The news came out earlier today that TIO Networks (TNC:TSXV) has acquired Softgate Systems, a Wellington Financial Fund III portfolio company. Based in New Jersey, Softgate provides consumer retail bill payment solutions in dozens of U.S. states. We’ve been in for more than three years, successfully partnering with Joe Allegra of Edison Partners and Steve Piaker from Napier Park Global Capital. Congrats to Rick Auletta and the rest of the Softgate team on the pending deal.

If you’ve lost track with the summer and all, this is the third portfolio co. from our 2006-vintage Fund III to be acquired since March. Constellation/InterAct, Espial/Bluestreak, and now Tio/Softgate. Interesting that all three acquirers are publicly-listed in Canada, while two of the targets are U.S.-based tech firms. As we tell our LPs, it really has become one market.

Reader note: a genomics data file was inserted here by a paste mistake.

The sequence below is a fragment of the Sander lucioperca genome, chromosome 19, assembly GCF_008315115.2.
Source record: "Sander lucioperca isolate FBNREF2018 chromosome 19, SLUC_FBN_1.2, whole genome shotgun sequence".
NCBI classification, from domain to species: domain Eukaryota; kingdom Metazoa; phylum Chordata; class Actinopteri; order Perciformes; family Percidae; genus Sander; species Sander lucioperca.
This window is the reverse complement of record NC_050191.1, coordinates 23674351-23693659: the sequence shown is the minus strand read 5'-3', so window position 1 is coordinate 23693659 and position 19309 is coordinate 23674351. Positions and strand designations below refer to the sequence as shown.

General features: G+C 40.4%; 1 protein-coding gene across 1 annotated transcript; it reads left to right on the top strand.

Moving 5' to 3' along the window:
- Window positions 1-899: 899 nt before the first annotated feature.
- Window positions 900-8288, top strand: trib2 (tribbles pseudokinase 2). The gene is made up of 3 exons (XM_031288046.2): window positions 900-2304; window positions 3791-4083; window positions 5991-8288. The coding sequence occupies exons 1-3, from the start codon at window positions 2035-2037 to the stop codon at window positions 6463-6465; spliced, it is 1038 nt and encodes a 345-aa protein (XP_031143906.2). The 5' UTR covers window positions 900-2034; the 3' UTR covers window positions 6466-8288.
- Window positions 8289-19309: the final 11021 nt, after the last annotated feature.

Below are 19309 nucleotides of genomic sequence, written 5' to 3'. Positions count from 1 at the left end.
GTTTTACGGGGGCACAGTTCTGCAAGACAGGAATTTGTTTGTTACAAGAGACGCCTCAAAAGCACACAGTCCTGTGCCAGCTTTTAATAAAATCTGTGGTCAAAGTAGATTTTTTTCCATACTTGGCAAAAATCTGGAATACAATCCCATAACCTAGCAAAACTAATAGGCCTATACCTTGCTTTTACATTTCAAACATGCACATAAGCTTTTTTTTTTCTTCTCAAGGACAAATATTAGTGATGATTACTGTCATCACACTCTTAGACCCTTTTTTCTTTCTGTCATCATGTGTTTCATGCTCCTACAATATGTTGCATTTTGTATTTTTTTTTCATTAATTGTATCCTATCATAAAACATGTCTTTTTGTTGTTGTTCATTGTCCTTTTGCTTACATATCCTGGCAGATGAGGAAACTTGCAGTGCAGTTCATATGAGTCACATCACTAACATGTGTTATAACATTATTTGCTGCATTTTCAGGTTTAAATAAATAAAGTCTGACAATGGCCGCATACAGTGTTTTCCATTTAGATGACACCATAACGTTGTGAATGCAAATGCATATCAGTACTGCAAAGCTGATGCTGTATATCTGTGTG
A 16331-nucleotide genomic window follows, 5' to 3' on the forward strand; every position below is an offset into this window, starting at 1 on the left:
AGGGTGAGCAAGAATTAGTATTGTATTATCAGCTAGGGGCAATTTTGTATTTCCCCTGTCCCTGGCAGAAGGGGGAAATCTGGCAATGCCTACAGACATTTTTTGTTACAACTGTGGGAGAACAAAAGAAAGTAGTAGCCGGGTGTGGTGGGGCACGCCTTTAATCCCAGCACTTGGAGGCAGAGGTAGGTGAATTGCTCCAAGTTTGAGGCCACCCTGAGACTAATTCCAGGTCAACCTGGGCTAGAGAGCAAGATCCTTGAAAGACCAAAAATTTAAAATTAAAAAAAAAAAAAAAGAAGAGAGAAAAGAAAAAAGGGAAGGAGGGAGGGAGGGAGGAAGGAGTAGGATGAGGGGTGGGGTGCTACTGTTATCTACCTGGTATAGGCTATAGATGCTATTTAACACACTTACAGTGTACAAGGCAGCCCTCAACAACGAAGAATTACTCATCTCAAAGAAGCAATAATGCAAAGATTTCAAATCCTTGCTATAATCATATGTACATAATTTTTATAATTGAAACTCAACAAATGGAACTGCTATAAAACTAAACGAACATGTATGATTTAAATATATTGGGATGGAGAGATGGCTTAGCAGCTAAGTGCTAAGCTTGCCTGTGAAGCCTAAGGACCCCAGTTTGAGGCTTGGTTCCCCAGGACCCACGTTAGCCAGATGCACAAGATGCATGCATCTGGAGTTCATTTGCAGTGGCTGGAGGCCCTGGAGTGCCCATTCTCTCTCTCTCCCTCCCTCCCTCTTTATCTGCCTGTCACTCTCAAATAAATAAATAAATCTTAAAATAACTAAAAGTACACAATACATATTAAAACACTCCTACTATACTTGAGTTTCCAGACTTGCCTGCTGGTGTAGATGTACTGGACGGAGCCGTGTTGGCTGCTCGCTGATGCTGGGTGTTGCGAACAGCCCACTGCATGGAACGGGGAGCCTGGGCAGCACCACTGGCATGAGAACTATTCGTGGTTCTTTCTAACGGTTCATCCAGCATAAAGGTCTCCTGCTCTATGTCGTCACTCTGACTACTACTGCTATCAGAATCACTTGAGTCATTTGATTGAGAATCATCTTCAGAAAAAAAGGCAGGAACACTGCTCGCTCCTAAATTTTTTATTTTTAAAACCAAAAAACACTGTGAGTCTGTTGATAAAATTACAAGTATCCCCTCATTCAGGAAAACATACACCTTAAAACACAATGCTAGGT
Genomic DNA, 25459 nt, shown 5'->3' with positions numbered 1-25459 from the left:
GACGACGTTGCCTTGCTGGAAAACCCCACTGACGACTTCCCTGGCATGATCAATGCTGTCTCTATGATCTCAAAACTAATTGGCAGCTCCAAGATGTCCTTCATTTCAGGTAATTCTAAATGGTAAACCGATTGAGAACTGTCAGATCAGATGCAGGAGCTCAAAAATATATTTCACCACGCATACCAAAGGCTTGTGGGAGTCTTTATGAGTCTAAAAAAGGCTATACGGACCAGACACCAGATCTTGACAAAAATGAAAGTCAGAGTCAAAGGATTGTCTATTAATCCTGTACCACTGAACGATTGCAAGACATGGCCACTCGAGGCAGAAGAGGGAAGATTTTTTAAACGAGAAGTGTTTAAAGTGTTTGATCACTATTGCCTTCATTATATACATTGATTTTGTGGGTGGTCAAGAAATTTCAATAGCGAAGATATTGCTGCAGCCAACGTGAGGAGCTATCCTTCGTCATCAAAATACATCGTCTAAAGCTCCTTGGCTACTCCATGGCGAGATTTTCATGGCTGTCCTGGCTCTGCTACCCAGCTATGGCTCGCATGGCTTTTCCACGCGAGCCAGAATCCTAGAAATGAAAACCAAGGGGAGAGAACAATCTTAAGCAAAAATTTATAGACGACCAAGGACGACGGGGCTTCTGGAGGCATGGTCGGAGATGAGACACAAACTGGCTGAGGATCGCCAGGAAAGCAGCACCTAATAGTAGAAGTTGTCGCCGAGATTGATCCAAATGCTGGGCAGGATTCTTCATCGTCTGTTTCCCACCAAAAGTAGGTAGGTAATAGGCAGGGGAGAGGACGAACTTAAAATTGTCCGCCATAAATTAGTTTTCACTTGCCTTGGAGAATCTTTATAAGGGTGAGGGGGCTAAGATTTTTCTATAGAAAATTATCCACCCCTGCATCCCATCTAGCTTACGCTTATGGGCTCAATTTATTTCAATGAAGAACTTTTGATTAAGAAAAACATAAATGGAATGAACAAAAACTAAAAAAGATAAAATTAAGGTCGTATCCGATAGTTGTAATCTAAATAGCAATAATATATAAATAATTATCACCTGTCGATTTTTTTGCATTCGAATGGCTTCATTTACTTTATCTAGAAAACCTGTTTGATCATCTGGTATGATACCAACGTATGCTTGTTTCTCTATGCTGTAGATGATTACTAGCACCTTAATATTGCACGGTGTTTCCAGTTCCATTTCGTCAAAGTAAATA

Here’s the TIO release:

TIO Networks Corp., (TSX-V: TNC) (“TIO”), North America’s leading cloud-based bill payment processor, today announced it entered into an arm’s length agreement (the “Acquisition Agreement”) to acquire Softgate Systems, Inc. (“Softgate”), a New Jersey corporation and a leading provider of consumer retail bill payment solutions. The acquisition is expected to close later this year subject to satisfying applicable regulatory approvals and satisfaction of customary closing conditions.

Total value of the transaction is approximately USD$31 million consisting of: (i) A cash component of up to USD$5 million; (ii) A USD$5 million promissory note (subject to adjustment); (iii) issuance of 25 million TIO shares to the Softgate Shareholders; and (iv) assumption of approximately USD$2.5 million of net debt based on balance sheet at signing.